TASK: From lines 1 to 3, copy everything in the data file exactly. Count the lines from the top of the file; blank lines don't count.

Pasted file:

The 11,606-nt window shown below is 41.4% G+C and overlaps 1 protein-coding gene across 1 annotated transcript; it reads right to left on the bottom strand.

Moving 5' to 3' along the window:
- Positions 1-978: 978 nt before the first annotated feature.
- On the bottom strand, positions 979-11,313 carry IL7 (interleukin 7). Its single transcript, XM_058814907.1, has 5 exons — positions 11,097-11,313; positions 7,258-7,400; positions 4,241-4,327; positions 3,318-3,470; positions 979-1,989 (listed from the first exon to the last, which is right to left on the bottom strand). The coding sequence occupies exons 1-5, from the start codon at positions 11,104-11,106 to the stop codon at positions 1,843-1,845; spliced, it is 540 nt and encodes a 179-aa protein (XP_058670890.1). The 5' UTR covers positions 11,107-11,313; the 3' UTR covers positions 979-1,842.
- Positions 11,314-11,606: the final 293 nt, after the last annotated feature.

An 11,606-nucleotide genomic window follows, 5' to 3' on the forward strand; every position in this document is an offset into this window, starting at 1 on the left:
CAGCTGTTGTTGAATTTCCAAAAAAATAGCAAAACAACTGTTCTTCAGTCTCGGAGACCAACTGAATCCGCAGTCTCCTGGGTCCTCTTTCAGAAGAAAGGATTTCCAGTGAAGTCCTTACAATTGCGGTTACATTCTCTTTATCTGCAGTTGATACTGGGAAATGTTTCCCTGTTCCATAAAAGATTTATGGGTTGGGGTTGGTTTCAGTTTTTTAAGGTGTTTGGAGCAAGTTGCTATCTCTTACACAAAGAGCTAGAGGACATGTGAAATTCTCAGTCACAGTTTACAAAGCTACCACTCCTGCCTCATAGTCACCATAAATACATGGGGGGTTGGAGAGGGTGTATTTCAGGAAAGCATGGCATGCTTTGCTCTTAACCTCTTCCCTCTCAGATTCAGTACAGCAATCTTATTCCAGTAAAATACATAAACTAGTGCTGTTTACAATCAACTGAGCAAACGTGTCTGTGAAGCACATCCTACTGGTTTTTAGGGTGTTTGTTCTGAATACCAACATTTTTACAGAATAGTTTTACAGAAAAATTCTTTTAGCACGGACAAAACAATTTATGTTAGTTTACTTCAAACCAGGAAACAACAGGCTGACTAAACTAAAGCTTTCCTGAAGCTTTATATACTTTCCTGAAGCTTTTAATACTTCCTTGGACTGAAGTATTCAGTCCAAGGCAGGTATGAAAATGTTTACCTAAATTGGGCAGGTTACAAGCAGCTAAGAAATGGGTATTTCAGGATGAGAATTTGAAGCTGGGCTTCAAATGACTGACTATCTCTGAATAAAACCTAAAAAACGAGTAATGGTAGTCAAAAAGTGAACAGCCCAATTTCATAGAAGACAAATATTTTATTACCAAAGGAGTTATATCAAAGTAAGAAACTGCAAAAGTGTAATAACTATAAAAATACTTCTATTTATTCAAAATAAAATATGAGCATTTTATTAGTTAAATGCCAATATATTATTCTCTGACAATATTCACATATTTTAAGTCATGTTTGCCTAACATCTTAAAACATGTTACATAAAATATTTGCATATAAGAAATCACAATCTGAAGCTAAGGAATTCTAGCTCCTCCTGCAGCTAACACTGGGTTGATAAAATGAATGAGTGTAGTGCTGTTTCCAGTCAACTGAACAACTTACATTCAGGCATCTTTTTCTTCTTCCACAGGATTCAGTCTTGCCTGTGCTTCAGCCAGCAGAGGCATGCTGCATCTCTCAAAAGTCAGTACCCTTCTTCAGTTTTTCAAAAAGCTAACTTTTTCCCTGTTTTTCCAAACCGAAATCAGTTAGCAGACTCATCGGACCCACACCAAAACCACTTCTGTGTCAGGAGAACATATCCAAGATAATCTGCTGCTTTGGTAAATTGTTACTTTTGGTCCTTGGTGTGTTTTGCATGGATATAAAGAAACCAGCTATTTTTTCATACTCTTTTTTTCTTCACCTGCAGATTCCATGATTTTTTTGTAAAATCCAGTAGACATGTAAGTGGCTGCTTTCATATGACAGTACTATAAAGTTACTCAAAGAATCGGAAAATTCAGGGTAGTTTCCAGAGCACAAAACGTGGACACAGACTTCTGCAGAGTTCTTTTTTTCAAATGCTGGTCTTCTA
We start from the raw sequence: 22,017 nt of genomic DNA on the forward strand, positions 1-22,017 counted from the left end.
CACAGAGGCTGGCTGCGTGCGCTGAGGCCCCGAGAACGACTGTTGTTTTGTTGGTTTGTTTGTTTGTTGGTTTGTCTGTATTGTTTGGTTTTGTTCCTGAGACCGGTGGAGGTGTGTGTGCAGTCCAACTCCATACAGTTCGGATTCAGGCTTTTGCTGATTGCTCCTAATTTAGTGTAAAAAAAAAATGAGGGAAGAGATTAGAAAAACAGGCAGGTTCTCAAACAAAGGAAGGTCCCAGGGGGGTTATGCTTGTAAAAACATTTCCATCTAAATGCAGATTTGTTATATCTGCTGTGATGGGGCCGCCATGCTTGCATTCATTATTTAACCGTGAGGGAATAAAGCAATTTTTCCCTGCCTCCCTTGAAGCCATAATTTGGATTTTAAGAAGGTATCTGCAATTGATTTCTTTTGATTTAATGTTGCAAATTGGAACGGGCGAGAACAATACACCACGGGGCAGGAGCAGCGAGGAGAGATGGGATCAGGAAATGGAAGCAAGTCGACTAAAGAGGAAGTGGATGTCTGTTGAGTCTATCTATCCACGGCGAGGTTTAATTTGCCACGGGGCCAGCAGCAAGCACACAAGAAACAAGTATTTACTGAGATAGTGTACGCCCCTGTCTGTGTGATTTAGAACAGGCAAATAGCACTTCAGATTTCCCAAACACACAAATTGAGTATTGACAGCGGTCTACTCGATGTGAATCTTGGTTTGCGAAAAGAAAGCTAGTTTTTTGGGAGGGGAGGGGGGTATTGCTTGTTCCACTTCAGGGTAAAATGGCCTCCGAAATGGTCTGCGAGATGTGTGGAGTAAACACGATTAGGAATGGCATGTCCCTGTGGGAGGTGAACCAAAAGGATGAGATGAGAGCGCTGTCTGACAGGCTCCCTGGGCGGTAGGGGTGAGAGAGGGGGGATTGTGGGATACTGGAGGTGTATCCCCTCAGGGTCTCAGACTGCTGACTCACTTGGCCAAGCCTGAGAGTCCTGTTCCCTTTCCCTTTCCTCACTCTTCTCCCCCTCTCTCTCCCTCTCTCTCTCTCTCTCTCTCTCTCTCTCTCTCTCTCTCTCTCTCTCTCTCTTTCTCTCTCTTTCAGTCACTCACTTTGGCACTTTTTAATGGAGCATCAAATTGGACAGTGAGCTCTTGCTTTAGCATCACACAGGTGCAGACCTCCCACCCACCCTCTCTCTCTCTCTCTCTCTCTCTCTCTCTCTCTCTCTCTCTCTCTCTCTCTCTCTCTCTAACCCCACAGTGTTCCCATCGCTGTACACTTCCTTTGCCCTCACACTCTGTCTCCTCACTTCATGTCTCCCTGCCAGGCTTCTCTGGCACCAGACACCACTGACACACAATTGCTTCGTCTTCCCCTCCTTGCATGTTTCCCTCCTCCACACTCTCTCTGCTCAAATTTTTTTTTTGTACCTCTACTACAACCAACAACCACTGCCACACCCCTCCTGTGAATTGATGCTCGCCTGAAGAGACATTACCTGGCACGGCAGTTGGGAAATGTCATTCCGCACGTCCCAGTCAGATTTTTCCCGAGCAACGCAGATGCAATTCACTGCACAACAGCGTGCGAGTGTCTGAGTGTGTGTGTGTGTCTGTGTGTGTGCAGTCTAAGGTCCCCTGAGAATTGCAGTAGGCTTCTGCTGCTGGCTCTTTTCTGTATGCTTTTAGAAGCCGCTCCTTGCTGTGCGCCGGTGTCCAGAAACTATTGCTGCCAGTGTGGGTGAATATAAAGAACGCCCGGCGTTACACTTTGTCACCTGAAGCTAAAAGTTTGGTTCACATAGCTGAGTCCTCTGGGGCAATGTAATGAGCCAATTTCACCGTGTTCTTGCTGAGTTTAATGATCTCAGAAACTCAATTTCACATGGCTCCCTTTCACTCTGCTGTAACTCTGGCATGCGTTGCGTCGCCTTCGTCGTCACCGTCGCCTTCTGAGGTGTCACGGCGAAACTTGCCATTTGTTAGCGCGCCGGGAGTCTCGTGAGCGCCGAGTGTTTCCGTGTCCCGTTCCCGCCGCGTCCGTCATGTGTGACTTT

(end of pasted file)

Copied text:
The 11,606-nt window shown below is 41.4% G+C and overlaps 1 protein-coding gene across 1 annotated transcript; it reads right to left on the bottom strand.

Moving 5' to 3' along the window:
- Positions 1-978: 978 nt before the first annotated feature.